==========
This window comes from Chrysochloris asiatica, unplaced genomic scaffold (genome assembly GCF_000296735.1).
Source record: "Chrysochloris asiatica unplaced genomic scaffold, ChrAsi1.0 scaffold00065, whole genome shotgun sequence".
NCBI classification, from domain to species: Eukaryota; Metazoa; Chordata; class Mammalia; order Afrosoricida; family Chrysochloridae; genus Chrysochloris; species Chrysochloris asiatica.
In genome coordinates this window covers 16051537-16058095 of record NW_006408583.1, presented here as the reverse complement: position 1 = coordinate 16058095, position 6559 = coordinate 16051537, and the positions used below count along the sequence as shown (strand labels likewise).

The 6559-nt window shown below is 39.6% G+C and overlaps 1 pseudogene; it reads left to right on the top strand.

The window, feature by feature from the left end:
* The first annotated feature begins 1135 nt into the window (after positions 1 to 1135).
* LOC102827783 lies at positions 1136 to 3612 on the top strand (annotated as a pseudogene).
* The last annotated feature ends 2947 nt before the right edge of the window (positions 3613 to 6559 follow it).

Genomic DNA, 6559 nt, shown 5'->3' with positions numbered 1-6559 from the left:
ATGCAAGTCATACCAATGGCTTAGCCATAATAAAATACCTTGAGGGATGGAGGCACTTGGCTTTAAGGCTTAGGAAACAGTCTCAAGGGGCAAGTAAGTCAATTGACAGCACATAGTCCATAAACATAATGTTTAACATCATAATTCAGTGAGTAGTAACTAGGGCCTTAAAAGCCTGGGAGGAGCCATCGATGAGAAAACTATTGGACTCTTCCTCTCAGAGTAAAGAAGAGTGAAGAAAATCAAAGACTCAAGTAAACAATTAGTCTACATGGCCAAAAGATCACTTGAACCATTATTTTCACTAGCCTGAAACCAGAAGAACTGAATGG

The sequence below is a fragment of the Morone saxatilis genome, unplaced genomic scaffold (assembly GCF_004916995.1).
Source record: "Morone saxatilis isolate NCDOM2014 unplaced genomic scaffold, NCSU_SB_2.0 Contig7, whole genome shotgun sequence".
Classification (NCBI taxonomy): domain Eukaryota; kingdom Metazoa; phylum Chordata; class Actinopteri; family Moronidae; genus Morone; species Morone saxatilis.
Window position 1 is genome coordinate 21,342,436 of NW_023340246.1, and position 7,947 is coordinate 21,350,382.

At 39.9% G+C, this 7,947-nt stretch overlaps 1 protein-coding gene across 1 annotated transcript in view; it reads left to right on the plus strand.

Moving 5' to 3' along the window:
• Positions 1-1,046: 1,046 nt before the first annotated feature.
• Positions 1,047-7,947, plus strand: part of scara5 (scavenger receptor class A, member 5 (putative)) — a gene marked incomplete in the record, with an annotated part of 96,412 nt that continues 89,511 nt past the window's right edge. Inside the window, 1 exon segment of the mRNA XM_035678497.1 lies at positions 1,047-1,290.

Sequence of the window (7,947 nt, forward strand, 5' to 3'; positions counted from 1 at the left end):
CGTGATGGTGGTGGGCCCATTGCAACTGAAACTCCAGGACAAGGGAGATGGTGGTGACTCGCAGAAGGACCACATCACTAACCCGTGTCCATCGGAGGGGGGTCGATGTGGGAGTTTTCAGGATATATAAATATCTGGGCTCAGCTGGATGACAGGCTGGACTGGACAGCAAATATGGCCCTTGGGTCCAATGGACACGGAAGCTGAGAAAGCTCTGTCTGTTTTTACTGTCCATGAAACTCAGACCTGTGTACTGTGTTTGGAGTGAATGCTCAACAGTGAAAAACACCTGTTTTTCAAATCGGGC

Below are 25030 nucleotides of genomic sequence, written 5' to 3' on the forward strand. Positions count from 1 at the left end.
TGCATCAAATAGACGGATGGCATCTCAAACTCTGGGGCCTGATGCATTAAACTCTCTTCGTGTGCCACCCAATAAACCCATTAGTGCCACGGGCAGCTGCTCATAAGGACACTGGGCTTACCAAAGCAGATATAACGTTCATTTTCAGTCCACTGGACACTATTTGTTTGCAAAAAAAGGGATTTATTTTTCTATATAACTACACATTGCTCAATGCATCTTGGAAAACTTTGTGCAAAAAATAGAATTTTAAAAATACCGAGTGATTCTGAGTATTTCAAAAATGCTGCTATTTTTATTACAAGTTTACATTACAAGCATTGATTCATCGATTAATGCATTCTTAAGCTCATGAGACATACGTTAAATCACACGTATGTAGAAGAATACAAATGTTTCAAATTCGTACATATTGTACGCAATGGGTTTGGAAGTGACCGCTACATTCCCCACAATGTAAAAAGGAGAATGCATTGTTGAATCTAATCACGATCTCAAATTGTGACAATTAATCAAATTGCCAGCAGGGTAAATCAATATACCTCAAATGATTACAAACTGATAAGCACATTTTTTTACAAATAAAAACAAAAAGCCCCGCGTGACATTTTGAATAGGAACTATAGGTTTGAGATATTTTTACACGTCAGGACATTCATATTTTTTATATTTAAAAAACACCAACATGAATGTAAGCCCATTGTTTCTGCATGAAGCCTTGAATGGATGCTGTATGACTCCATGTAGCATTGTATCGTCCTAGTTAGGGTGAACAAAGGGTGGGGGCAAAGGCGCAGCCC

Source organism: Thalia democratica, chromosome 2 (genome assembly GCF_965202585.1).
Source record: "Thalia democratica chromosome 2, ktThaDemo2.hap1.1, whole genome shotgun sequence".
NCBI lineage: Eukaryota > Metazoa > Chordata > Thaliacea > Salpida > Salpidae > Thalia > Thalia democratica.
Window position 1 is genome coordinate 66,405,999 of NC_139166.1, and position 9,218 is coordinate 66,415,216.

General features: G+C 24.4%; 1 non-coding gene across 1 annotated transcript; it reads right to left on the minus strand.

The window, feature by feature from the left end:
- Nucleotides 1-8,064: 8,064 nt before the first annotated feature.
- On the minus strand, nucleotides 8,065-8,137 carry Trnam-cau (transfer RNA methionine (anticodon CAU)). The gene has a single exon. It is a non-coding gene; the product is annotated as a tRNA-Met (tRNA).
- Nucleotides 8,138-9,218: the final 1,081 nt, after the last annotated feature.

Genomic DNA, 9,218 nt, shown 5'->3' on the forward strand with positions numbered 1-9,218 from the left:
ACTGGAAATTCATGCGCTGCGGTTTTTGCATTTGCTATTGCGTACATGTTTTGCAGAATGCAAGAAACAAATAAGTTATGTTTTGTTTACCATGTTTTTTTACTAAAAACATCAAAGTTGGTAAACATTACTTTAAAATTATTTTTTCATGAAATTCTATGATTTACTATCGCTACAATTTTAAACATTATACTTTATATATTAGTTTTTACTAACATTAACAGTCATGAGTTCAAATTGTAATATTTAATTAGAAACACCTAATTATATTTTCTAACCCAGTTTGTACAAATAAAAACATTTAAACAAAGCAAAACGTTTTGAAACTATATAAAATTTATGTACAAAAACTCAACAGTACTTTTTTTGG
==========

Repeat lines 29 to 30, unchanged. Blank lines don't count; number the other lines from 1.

The window, feature by feature from the left end:
- Nucleotides 1-8,064: 8,064 nt before the first annotated feature.